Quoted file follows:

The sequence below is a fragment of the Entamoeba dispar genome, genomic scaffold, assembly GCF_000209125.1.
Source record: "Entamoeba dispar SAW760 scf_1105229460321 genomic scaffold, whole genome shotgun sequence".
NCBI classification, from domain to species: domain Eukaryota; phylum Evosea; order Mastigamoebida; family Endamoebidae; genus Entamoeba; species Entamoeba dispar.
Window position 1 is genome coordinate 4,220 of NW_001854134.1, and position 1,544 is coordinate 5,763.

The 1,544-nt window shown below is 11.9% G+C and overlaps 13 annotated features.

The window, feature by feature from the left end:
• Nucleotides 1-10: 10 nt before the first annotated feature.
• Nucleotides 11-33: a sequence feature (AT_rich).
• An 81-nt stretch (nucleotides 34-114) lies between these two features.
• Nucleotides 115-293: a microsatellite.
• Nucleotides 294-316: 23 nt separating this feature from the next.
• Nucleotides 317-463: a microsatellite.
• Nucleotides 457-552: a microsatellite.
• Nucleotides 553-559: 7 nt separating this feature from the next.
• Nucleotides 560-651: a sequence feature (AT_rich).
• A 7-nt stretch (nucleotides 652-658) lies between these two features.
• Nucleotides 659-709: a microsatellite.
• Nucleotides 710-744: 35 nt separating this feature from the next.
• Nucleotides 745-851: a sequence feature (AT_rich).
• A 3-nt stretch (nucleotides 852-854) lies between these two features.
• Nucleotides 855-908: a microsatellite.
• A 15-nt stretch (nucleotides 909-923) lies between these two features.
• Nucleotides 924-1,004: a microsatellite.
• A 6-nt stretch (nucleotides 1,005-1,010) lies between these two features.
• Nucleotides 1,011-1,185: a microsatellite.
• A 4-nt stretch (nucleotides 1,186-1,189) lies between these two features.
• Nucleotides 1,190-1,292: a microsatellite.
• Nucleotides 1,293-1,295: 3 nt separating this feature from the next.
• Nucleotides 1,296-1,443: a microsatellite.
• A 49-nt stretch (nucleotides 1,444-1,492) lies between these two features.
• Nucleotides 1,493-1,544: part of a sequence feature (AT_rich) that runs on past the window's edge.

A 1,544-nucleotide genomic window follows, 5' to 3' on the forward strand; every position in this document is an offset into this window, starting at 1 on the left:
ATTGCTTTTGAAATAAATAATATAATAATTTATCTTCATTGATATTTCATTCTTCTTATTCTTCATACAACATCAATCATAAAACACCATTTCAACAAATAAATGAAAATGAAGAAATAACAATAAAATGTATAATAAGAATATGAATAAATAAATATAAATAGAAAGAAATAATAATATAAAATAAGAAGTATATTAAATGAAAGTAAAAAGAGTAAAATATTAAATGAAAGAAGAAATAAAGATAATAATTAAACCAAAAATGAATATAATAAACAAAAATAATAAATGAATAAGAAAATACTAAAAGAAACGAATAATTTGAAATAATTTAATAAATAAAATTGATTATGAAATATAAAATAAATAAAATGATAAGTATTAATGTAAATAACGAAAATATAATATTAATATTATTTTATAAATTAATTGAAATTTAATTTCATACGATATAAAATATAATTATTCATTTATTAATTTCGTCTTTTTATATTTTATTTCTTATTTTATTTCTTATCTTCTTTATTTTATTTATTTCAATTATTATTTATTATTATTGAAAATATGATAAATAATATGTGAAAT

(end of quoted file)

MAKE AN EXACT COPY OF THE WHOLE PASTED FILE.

The sequence below is a fragment of the Entamoeba dispar genome, genomic scaffold, assembly GCF_000209125.1.
Source record: "Entamoeba dispar SAW760 scf_1105229460321 genomic scaffold, whole genome shotgun sequence".
NCBI classification, from domain to species: domain Eukaryota; phylum Evosea; order Mastigamoebida; family Endamoebidae; genus Entamoeba; species Entamoeba dispar.
Window position 1 is genome coordinate 4,220 of NW_001854134.1, and position 1,544 is coordinate 5,763.

The 1,544-nt window shown below is 11.9% G+C and overlaps 13 annotated features.

The window, feature by feature from the left end:
• Nucleotides 1-10: 10 nt before the first annotated feature.
• Nucleotides 11-33: a sequence feature (AT_rich).
• An 81-nt stretch (nucleotides 34-114) lies between these two features.
• Nucleotides 115-293: a microsatellite.
• Nucleotides 294-316: 23 nt separating this feature from the next.
• Nucleotides 317-463: a microsatellite.
• Nucleotides 457-552: a microsatellite.
• Nucleotides 553-559: 7 nt separating this feature from the next.
• Nucleotides 560-651: a sequence feature (AT_rich).
• A 7-nt stretch (nucleotides 652-658) lies between these two features.
• Nucleotides 659-709: a microsatellite.
• Nucleotides 710-744: 35 nt separating this feature from the next.
• Nucleotides 745-851: a sequence feature (AT_rich).
• A 3-nt stretch (nucleotides 852-854) lies between these two features.
• Nucleotides 855-908: a microsatellite.
• A 15-nt stretch (nucleotides 909-923) lies between these two features.
• Nucleotides 924-1,004: a microsatellite.
• A 6-nt stretch (nucleotides 1,005-1,010) lies between these two features.
• Nucleotides 1,011-1,185: a microsatellite.
• A 4-nt stretch (nucleotides 1,186-1,189) lies between these two features.
• Nucleotides 1,190-1,292: a microsatellite.
• Nucleotides 1,293-1,295: 3 nt separating this feature from the next.
• Nucleotides 1,296-1,443: a microsatellite.
• A 49-nt stretch (nucleotides 1,444-1,492) lies between these two features.
• Nucleotides 1,493-1,544: part of a sequence feature (AT_rich) that runs on past the window's edge.

A 1,544-nucleotide genomic window follows, 5' to 3' on the forward strand; every position in this document is an offset into this window, starting at 1 on the left:
ATTGCTTTTGAAATAAATAATATAATAATTTATCTTCATTGATATTTCATTCTTCTTATTCTTCATACAACATCAATCATAAAACACCATTTCAACAAATAAATGAAAATGAAGAAATAACAATAAAATGTATAATAAGAATATGAATAAATAAATATAAATAGAAAGAAATAATAATATAAAATAAGAAGTATATTAAATGAAAGTAAAAAGAGTAAAATATTAAATGAAAGAAGAAATAAAGATAATAATTAAACCAAAAATGAATATAATAAACAAAAATAATAAATGAATAAGAAAATACTAAAAGAAACGAATAATTTGAAATAATTTAATAAATAAAATTGATTATGAAATATAAAATAAATAAAATGATAAGTATTAATGTAAATAACGAAAATATAATATTAATATTATTTTATAAATTAATTGAAATTTAATTTCATACGATATAAAATATAATTATTCATTTATTAATTTCGTCTTTTTATATTTTATTTCTTATTTTATTTCTTATCTTCTTTATTTTATTTATTTCAATTATTATTTATTATTATTGAAAATATGATAAATAATATGTGAAAT